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Water Resources for Families in the Sanctuary Region
The Mondragon Family of the Los Remedios Ejido
(English | Spanish)

Imagine carrying 800 liters of water every day to your house from a well a half a mile away by foot! In the dry season (November to May), this is daily work for me and my family. We need water for preparing la comida (food), washing las ropas y los trastes (clothes and dishes), cleaning la casa (the house), watering las plantas (the plants), and feeding los animales (the animals).

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When we plant las cosechas (the crops) in May, the greatest amount of water is needed and carrying it to the fields can be difficult. Of course la temporada de lluvia (rainy season) also begins in May and then nature does the work for us. During the rainy season (May - October), we collect as much water as possible in buckets, and store the extra water in our cement holding tank. Our family doesn't drink from this tank but uses the water for all other household purposes. Many people boil all of their water before drinking it, due to questions about its cleanliness.

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For the last couple of years we have wished that the bomba (community water pump) was in working condition. With a long mangera (hose) hooked up to nuestro rancho (our farm), we would have easier access to the water that flows from the surrounding mountains. Yet it costs a lot to repair the pump and so it has not been a priority, especially in the rainy season when water resources are not such a problem.

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During the rainy season, our family needs a different system for drying clothes--it's risky to hang them outside, so we usually hang everything in the house. In the morning there is more sol (sun) and el aire (the air) is warmer and drier air, so sometimes clothes can be out on the lines or under the roof. But look out! An afternoon tormenta (thunderstorm) can almost always be expected.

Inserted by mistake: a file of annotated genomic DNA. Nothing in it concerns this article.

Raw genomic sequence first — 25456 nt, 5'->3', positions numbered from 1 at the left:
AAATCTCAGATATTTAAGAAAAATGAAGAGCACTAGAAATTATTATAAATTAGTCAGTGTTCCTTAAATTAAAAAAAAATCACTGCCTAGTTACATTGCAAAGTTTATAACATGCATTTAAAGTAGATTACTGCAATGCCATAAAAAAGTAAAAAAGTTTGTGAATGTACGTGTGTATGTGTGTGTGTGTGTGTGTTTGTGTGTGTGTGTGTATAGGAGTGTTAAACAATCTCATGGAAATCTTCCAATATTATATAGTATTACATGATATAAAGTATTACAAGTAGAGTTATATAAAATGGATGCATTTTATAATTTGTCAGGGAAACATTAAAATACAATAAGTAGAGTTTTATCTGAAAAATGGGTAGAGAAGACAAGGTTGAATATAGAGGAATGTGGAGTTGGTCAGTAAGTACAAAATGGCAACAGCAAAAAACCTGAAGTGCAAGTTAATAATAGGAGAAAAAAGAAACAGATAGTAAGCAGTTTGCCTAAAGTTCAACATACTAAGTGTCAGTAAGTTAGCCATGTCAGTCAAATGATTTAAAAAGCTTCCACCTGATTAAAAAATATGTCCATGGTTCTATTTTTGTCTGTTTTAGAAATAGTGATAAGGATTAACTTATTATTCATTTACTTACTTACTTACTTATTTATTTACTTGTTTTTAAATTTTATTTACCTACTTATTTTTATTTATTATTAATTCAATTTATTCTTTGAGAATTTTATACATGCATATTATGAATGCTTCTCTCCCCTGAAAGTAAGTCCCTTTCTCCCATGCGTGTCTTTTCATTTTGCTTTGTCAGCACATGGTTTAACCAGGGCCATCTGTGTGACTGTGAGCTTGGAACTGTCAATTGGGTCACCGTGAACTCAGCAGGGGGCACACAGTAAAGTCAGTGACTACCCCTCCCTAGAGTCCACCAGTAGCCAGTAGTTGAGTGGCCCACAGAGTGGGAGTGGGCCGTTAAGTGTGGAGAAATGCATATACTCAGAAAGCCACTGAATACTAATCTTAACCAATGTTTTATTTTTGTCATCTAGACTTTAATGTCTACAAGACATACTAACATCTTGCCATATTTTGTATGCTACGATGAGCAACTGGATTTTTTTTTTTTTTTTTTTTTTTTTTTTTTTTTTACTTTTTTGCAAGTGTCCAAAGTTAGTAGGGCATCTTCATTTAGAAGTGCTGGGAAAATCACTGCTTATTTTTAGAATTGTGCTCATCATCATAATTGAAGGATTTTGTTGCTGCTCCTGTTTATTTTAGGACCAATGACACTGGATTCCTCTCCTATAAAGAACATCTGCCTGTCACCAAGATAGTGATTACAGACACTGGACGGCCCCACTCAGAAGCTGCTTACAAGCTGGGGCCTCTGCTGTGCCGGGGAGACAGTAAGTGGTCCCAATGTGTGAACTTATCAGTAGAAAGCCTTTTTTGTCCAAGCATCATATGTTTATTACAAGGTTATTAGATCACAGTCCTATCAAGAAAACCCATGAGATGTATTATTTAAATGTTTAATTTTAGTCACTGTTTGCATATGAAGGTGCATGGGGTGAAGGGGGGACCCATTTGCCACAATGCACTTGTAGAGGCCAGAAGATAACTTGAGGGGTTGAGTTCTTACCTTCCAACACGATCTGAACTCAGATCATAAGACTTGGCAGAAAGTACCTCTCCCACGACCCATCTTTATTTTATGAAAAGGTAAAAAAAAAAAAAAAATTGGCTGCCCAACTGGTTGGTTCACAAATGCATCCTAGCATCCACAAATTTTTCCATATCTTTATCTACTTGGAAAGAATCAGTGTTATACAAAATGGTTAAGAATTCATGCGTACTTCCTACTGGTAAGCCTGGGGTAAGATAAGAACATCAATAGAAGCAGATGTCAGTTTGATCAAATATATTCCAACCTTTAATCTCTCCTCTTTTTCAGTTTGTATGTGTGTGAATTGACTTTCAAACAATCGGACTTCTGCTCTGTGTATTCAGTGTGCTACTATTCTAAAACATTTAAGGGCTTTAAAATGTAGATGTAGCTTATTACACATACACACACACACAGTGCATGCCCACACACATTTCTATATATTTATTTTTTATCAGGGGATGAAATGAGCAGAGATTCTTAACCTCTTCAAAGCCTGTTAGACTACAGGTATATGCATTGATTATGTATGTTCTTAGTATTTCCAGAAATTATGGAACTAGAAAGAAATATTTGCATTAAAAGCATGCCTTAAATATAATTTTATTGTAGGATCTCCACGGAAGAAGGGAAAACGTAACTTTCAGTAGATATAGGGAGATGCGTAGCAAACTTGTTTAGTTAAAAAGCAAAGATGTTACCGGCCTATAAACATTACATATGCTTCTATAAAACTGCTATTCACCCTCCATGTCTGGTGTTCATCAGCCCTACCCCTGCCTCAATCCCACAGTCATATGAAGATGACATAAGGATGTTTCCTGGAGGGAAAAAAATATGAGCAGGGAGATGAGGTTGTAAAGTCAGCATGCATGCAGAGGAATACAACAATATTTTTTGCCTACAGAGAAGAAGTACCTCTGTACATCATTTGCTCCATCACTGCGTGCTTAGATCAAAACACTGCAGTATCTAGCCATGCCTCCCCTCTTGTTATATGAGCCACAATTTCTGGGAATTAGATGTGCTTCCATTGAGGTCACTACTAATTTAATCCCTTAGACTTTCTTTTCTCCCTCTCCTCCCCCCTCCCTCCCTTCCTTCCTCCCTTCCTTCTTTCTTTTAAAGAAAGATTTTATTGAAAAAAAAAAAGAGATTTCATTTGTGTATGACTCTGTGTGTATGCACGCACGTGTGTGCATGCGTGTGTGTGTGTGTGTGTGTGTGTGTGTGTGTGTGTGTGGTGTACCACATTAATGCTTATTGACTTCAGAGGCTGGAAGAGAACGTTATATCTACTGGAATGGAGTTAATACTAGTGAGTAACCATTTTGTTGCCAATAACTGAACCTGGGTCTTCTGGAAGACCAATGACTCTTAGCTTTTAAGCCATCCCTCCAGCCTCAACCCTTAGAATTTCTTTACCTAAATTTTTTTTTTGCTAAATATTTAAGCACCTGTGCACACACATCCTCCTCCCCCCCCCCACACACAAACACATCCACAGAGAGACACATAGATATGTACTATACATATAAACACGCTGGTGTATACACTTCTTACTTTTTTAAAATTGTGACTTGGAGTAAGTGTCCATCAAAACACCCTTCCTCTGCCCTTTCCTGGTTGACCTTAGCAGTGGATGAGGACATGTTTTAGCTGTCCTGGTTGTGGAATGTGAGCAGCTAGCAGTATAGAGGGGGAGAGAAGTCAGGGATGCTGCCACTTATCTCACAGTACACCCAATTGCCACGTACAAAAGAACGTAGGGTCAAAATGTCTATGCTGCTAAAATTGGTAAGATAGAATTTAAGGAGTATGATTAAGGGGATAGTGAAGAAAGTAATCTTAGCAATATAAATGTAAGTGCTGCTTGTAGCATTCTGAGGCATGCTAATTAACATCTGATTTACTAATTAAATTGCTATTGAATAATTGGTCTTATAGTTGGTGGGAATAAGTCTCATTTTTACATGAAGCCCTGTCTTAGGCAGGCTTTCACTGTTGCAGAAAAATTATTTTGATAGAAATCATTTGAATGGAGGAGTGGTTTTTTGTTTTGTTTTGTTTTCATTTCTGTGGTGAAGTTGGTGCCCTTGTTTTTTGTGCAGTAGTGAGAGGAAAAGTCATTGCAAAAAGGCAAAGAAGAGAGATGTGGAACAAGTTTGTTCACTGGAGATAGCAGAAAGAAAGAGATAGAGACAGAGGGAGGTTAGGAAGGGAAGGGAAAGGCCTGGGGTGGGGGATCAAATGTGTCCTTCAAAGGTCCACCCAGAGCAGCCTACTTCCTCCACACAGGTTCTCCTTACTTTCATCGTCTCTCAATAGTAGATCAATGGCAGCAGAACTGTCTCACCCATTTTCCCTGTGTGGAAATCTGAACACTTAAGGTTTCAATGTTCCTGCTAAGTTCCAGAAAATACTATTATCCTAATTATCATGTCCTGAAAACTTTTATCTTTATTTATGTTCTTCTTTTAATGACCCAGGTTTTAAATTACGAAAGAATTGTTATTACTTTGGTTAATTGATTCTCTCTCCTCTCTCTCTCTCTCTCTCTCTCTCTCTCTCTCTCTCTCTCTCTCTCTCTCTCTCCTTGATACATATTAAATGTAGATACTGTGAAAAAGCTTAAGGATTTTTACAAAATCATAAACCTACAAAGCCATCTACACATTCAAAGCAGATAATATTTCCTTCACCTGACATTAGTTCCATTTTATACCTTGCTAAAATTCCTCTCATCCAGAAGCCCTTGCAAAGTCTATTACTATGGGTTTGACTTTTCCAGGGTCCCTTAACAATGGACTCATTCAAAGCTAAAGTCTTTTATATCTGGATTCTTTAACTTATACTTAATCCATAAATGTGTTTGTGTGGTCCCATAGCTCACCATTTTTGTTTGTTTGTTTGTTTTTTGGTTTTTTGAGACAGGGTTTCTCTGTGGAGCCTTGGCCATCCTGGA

Because the rainy season comes during school vacation, children spend several hours a day inside playing escondidos (hide 'n seek), dibujar (drawing) and other juegos (games). The children would definitely prefer to be outside but, like most children, they do get excited about loud, rumbling thunderstorms.


Back in the town of Angangueo, the community is also concerned about water resources. German Medina explains:


"The families that live farther up the mountain have an advantage to the natural spring water. Sometimes they are careless about turning off water pipes. This of course makes water less available for families, such as ours, who live below. In general, those of a higher economic-status can afford three hours of water daily, others as little as one and a half hours every three days. The current president of Angangueo hopes to take underground water from the mines where the elevation is lower. This could supply the families in the lower neighborhoods. However, the local community is concerned about the quality of that water. Water from the mines would require chemical treatment and to follow, an increase in everyone's taxes."

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